SELECT
    id AS dependent_id,
    field1 AS dependent_field1
  FROM master_view;

Trying to alter base_table_field1 type like this:

ALTER TABLE base_table ALTER COLUMN base_table_field1 TYPE numeric(10,6);

Will give you this error:

ERROR:  cannot alter type of a column used by a view or rule
DETAIL:  rule _RETURN on view master_view depends on column "base_table_field1"

If you change master_view to use a dummy value for the column like this:

CREATE OR REPLACE VIEW master_view AS 
  SELECT
    base_table_id AS id,
    0.9999 AS field1
  FROM base_table;

Then run your alter:

ALTER TABLE base_table ALTER COLUMN base_table_field1 TYPE numeric(10,6);

And switch your view back:

CREATE OR REPLACE VIEW master_view AS 
  SELECT
    base_table_id AS id,
    (base_table_field1 * .01)::numeric AS field1
  FROM base_table;

It all depends on if your master_view has an explicit type that does not change. Since my VIEW uses '(base_table_field1 * .01)::numeric AS field1' it works, but 'base_table_field1 AS field1' would not because the column type changes. This approach might help in some cases like mine.

2
  • 6
    How is this better than dropping the view, altering the table and creating the view again? I find that this is worse, with having to look through the view's DDL and find instances of the column. When you're dropping, all you need is to keep a copy of the original view's DDL, so that you can create it again.
    – ADTC
    Oct 7 '13 at 8:49
  • 5
    How is this better than dropping the view? The first line ... "it is a master VIEW that has many dependent VIEWs built on top of it." That is, the drop cascades to those dependent views as well. May 10 '16 at 21:16
1

I wanted to comment on the second answer but cannot since I'm too new to stackoverflow, so here my comment: To those interested in the original article mentioned in that answer, the blogspot entry is not available any more but the wayback machine has it still stored: https://web.archive.org/web/20180323155900/http://mwenus.blogspot.com/2014/04/postgresql-how-to-handle-table-and-view.html Here is the article itself in case archive.org should be turned off at some future point in time: 2014-04-22 PostgreSQL: How to handle table and view dependencies PostgreSQL is very restrictive when it comes to modyfing existing objects. Very often when you try to ALTER TABLE or REPLACE VIEW it tells you that you cannot do it, because there's another object (typically a view or materialized view), which depends on the one you want to modify. It seems that the only solution is to DROP dependent objects, make desired changes to the target object and then recreate dropped objects.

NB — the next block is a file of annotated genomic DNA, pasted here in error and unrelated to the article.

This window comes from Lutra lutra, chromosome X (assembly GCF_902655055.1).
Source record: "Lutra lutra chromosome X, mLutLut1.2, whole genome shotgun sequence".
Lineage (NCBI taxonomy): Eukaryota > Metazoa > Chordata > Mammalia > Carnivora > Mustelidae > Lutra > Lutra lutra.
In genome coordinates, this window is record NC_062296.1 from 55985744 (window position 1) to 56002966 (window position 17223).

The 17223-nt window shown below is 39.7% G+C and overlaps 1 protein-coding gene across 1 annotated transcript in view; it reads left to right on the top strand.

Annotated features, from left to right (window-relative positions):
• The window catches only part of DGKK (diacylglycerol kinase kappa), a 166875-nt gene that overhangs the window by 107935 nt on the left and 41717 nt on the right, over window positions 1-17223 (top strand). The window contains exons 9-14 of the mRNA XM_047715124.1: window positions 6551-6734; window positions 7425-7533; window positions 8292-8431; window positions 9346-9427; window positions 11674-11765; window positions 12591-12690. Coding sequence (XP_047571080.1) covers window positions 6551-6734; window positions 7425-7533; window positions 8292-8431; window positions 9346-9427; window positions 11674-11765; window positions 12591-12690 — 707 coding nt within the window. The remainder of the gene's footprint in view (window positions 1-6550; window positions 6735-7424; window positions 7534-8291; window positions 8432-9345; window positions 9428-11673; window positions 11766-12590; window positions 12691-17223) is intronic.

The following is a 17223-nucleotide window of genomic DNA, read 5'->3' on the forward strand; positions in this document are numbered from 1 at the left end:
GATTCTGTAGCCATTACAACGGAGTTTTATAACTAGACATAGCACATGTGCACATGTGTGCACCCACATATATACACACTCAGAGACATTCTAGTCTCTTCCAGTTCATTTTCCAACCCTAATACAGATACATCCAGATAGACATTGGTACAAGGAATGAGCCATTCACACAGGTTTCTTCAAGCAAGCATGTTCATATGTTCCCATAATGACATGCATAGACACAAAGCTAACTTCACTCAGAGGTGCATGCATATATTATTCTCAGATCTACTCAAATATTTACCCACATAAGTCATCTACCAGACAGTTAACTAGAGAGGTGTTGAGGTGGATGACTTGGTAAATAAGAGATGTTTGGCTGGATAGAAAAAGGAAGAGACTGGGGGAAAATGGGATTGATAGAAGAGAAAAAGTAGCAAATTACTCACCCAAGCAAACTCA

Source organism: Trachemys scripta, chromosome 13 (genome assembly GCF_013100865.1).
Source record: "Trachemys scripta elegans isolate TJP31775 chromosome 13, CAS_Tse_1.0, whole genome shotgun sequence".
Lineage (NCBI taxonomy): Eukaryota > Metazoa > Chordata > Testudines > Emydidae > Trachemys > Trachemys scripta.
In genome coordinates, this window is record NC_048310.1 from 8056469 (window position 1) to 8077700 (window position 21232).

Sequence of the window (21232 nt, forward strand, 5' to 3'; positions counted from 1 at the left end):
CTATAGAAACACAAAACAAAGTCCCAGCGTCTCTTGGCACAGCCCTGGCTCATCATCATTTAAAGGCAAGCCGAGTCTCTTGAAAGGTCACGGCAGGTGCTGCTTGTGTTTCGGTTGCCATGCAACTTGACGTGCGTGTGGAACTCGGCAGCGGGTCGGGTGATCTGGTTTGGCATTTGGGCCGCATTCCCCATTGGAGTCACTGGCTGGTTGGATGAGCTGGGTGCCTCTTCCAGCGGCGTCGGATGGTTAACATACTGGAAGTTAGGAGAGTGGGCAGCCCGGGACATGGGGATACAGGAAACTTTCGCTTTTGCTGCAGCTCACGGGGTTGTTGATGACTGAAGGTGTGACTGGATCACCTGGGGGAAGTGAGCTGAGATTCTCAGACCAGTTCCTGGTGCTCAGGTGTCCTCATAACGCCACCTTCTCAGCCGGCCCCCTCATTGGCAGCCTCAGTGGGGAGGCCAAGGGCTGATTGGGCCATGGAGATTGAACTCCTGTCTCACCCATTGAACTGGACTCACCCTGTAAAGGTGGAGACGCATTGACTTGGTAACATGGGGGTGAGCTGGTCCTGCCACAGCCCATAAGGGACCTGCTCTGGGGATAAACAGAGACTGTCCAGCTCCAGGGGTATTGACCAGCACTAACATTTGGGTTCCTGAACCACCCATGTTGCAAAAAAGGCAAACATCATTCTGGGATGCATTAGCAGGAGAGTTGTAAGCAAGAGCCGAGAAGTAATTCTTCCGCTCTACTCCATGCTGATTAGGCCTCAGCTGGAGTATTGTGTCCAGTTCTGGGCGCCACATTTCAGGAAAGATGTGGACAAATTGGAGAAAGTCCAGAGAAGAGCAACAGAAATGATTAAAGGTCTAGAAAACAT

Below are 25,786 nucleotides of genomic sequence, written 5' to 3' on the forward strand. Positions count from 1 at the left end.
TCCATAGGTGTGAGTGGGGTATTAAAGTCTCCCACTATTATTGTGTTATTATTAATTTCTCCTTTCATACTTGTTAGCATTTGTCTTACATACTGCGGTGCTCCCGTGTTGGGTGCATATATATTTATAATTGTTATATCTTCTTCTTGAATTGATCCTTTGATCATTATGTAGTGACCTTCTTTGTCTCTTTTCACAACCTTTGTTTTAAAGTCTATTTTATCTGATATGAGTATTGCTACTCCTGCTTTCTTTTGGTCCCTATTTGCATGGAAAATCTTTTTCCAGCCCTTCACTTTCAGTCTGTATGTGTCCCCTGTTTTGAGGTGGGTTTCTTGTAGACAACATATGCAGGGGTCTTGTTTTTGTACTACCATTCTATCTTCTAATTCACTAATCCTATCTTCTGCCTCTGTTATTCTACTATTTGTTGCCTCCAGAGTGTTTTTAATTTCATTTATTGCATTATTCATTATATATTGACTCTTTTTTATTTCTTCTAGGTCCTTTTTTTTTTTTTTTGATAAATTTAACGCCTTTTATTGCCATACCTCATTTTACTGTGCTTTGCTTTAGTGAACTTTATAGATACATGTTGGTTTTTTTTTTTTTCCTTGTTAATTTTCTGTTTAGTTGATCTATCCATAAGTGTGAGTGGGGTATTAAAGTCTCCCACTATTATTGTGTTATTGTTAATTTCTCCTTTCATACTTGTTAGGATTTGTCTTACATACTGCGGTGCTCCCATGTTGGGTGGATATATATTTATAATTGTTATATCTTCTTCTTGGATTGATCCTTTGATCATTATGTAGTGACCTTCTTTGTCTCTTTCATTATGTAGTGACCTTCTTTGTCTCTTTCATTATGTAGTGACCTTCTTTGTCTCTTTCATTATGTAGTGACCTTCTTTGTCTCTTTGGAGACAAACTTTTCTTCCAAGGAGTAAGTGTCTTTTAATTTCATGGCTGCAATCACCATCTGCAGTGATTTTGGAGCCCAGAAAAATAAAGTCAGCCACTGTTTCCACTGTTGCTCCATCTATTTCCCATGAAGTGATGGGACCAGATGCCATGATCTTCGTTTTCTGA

It is tedious and cumbersome, because those dependent objects can have further dependencies, which also may have other dependencies and so on. I created utility functions which can help in such situations.

The usage is very simple - you just have to call: select deps_save_and_drop_dependencies(p_schema_name, p_object_name); You have to pass two arguments: the name of the schema and the name of the object in that schema. This object can be a table, a view or a materialized view. The function will drop all views and materialized views dependent on p_schema_name.p_object_name and save DDL which restores them in a helper table.

When you want to restore those dropped objects (for example when you are done modyfing p_schema_name.p_object_name), you just need to make another simple call: select deps_restore_dependencies(p_schema_name, p_object_name); and the dropped objects will be recreated.

These functions take care about: dependencies hierarchy proper order of dropping and creating views/materialized views across hierarchy restoring comments and grants on views/materialized views Click here for a working sqlfiddle example or check this gist for a complete source code.

Autor: Mateusz Wenus o 19:32